Category Archives: Plants From Seed

Today’s Harvest Basket 6/12

It’s all green

All three of these vegetables were started from Renee’s Garden Seed.

Pak Choi, Green Beans, Chinese cabbage.

We are mostly eating out of the garden this month, because I set my own personal challenge. I’m cooking everything we eat this month, no eating out. It’s my choice because we have some amazing fresh, organic food.

This week we also have chard, onions, kale, squash blossoms and baby zucchini. I have all these good foods growing just a few feet away from the kitchen door. It tastes like every meal is a special occasion.

Tonight’s dinner includes Glazed Shiitakes With Bok Choy. The recipe is from the NYTimes Cooking section. From my Pinterest page, Zucchinni Everything you will find squash blossom recipes that are baked, not fried.

Trying to keep a head of the zucchini tsunami, we are picking plenty of squash blossoms for stuffing.

Rabbits love these long, thin green beans, so pole beans are ideal. The rabbits can’t get to the beans! As the bush beans come on, I’ll surround them with chicken wire.

One of my favorite green bean recipes is the dry stir fry method in Chinese restaurants. These are Pole Filet Beans, French Emerite. If I keep these very productive vines picked every day or two, it will be an extended season.

Beside the kitchen door are pots of herbs. You will be surprised how often you add fresh herbs if they are handy.

There are four kinds of mint near the patio. I keep them under control by cutting a generous spring from one plant every day for my tea.

You can still find herb starter plants at most garden centers. Buy a few herbs. It will turn an everyday meal into gourmet fare.

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Todays’s Harvest Basket 5/24

I gathered our dinner directly from the garden today.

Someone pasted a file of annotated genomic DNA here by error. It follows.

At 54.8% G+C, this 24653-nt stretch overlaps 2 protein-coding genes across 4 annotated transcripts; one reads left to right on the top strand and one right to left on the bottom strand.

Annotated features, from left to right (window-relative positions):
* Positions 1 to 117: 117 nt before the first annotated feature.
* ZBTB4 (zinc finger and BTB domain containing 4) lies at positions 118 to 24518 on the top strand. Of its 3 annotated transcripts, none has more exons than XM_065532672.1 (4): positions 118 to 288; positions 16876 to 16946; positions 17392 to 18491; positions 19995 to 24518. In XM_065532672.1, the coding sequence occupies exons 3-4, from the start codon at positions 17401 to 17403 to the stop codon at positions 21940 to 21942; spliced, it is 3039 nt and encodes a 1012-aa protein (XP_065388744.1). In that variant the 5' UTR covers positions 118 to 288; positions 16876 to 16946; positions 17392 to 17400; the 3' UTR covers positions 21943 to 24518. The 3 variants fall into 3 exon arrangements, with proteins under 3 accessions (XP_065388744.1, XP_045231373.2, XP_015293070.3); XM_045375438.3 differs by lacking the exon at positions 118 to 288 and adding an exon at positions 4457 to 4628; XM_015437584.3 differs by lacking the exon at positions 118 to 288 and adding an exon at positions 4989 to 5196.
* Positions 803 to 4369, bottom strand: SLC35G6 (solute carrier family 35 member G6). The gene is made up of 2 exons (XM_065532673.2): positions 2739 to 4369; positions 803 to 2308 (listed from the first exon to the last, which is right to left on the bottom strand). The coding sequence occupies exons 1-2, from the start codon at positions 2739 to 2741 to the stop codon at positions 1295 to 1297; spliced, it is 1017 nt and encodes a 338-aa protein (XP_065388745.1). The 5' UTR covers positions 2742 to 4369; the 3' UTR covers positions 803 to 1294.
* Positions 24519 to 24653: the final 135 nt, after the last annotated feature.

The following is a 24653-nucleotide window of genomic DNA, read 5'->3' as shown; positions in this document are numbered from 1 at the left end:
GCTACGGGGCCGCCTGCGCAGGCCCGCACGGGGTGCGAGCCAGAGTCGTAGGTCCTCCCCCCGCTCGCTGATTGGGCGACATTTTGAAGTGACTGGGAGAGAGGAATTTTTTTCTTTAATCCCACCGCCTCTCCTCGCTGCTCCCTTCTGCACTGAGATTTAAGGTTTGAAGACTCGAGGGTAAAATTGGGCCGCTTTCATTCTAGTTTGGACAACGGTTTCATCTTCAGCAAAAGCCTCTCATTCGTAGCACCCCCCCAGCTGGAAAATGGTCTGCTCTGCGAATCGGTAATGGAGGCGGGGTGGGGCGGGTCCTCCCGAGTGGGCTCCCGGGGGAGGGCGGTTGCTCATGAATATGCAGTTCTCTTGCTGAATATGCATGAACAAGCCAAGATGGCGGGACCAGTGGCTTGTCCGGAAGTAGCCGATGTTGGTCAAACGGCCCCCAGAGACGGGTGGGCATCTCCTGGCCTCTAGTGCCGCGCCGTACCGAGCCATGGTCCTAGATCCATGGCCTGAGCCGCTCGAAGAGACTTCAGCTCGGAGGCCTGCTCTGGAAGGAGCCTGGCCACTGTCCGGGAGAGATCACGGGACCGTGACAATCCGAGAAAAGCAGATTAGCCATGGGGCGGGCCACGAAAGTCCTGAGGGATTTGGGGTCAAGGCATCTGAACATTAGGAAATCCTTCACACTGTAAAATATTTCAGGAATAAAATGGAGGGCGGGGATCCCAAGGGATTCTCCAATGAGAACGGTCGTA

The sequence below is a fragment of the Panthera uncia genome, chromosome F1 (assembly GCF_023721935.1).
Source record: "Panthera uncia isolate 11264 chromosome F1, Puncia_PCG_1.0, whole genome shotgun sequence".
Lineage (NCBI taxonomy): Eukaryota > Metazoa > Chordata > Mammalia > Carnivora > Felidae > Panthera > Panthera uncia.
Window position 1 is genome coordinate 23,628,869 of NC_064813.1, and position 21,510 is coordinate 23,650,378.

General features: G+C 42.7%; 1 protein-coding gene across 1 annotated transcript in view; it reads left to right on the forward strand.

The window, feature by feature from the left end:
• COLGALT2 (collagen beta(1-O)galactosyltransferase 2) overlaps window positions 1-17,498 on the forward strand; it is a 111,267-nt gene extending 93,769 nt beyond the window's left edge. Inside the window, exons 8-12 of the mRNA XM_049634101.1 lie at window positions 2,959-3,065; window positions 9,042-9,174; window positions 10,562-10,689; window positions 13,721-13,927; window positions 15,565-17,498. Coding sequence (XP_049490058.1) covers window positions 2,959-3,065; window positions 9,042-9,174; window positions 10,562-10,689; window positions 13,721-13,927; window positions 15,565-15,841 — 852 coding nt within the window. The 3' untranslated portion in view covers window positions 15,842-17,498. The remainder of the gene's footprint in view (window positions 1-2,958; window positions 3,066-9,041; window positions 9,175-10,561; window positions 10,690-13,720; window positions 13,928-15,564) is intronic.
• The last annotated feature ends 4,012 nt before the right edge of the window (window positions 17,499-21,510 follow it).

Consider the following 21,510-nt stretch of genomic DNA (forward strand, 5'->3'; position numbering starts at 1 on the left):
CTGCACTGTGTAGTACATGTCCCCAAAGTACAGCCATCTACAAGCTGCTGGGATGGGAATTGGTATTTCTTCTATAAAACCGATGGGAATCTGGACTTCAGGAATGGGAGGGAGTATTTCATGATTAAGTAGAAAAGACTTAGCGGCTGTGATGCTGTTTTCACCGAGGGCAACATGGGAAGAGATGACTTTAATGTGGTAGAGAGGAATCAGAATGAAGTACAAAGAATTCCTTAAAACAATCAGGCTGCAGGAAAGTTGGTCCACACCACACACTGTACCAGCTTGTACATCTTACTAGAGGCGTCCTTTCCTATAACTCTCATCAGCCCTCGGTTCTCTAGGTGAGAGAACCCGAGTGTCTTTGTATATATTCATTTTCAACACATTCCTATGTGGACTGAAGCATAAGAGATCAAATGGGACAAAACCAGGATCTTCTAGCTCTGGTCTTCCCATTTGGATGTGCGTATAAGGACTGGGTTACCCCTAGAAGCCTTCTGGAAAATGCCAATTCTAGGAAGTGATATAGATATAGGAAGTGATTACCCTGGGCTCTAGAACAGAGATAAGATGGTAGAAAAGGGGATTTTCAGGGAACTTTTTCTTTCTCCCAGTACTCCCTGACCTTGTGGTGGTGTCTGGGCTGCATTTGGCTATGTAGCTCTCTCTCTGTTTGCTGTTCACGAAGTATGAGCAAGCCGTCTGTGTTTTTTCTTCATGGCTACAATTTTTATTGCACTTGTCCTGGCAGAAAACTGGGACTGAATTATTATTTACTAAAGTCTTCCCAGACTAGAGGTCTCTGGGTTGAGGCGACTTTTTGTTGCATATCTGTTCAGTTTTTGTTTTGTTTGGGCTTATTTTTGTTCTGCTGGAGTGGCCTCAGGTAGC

Still gathering cool season crops. Peas, radishes, green onions, kale, chervil and cilantro.

The egg basket is over flowing, so we will have a picnic favorite, herb deviled egg with dinner tonight. I have lots to lacy-leaved chervil and picked extra for my morning omelet. Delicate chervil is only in the garden for another week or so. It is my favorite fair weather herb.

What’s for Dinner?

  • Kale salad with green onions, home-made herb vinaigrette, topped with hemp seeds and currants.
  • Deviled farm fresh eggs sprinkled with chervil and chives.
  • Open-faced radish sandwiches, a springtime-only special: Simply fresh thin-sliced sourdough or baguette, fresh butter, salt, thin sliced radishes.

Chervil Anthriscus cerefolium, mild flavored, delicate lacy leaves. If you don’t grow your own, you probably will not have the privilege of  enjoying this fresh herb in the spring and fall.

I use chervil (pronounced SHER-vil) in delicate dishes, like tomorrows breakfast omelet. Sprigs of chervil will top the deviled eggs and, in a non-mayonnaise based potato salad.

Chervil is a delicate annual, growing only in cool weather. It’s a great herb for succession planting. Add a few seed to the garden every week in the spring to extend the season as long as possible.

Fines herbes, the French herb blend uses chervil. The combo includes chervil,  parsley, chives and French tarragon. Fines herbes (pronounced feens-erb) is best used fresh because the herbs lose a lot of flavor when dried.

Sweet and tender spring peas will be tossed into a stir-fry or used as dippers on a veggie tray.

2 Cool Seasons
Remember, anything you grow as an early spring crop can be grown a a fall crop. Sometimes veggies are even more successful since the soil is already warm. This fall, give peas a chance.

 

Spring kitchen bonus.

Pick chervil, chives and cilantro often, to encourage plant growth. Keep the cut stems in a glass of water on the kitchen counter, making it easy to add fresh herbs to any dish.

The peas, radish and herbs are grown from seed purchased at Renee’s Garden Seed.

When fresh herbs are not available, get Fines Herbes at Penzeys Spices .

My handy husband, Jeff, made the harvest basket.

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Today’s Harvest Basket 5/11/17

Spring greens

First basket of the season!

Baby turnips, green onions, cilantro and mustard greens. PBH

Baby turnips, green onions, cilantro and mustard greens, These little turnips will change your mind if you don’t like turnips. They are small, radish-sized Japanese turnips. Sweet and good raw, eaten like a radish, grated into a slaw or served on a tray of roasted root vegetables.

The seeds are from Renee’s Garden. Always order enough seed so you can grow a spring crop and a fall crop. It’s the only turnip I grow. They don’t take up much space and are ideal for succession planting. Great for filling in any blank spots in the garden.

(FYI, Savor The Luxury Of Growing Your Own. Aromatic Herbs 20% Off Through 5/31. Order cool season crops and the herbs to freeze or dry in the fall.)

The rest of the basket was mostly thinnings.